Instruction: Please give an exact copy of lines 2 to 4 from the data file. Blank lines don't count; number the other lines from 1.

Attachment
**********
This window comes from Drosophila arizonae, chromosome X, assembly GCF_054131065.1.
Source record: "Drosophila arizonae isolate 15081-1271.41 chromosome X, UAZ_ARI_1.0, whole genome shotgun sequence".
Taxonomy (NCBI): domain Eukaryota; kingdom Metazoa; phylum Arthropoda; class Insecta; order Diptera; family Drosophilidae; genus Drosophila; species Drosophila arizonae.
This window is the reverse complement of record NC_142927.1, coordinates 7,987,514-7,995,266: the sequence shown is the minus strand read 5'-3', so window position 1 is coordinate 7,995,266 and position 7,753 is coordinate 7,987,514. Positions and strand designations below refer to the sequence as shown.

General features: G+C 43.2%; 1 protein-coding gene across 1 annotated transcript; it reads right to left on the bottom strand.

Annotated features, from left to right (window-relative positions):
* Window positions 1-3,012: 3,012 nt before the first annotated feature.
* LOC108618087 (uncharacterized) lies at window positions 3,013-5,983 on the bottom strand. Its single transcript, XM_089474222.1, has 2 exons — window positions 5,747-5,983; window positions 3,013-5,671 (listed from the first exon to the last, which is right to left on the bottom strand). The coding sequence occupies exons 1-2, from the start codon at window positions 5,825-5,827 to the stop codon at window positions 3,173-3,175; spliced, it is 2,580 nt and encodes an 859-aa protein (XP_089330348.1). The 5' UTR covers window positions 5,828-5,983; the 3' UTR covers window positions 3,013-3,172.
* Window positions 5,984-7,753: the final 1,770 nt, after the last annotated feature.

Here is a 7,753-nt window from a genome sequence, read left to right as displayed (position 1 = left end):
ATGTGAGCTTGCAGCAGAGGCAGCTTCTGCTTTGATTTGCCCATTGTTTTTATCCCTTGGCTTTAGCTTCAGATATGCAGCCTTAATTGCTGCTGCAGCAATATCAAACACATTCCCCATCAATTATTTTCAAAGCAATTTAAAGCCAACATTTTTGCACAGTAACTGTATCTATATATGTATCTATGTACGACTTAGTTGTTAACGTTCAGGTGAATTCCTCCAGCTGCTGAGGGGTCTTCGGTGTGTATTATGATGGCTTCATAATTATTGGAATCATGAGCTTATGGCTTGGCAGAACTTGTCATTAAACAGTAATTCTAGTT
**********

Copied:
Source record: "Drosophila arizonae isolate 15081-1271.41 chromosome X, UAZ_ARI_1.0, whole genome shotgun sequence".
Taxonomy (NCBI): domain Eukaryota; kingdom Metazoa; phylum Arthropoda; class Insecta; order Diptera; family Drosophilidae; genus Drosophila; species Drosophila arizonae.
This window is the reverse complement of record NC_142927.1, coordinates 7,987,514-7,995,266: the sequence shown is the minus strand read 5'-3', so window position 1 is coordinate 7,995,266 and position 7,753 is coordinate 7,987,514. Positions and strand designations below refer to the sequence as shown.